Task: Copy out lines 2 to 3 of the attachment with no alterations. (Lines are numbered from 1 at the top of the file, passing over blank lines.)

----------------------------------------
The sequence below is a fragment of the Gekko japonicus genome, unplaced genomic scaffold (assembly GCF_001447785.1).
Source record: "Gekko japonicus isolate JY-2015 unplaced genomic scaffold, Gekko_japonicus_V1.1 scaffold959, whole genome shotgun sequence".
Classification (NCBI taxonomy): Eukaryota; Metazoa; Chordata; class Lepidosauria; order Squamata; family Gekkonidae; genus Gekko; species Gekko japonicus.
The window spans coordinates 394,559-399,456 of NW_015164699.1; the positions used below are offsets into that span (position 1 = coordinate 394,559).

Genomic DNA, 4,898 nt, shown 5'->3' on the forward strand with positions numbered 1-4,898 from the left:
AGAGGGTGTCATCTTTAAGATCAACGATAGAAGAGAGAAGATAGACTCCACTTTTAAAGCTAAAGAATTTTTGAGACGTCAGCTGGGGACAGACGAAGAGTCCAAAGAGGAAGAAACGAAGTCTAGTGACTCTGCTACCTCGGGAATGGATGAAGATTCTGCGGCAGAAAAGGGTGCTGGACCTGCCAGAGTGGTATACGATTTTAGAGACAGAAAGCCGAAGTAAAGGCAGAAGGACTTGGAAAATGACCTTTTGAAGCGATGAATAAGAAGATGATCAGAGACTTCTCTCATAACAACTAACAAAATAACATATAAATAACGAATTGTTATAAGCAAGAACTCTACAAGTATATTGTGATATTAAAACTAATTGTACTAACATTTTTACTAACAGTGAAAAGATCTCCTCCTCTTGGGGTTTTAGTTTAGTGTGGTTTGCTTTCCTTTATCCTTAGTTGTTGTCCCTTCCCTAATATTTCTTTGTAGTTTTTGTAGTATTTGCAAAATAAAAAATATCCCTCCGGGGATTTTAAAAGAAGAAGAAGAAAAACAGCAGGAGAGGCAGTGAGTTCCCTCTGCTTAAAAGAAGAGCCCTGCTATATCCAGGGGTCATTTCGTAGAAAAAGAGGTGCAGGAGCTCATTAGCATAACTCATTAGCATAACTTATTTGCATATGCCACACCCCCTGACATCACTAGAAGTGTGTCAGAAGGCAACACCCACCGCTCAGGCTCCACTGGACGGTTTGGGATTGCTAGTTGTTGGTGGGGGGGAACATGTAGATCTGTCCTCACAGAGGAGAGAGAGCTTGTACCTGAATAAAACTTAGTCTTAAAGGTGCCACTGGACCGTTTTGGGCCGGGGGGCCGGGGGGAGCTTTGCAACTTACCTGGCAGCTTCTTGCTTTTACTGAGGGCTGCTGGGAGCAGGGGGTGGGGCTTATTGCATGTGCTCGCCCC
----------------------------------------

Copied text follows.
Source record: "Gekko japonicus isolate JY-2015 unplaced genomic scaffold, Gekko_japonicus_V1.1 scaffold959, whole genome shotgun sequence".
Classification (NCBI taxonomy): Eukaryota; Metazoa; Chordata; class Lepidosauria; order Squamata; family Gekkonidae; genus Gekko; species Gekko japonicus.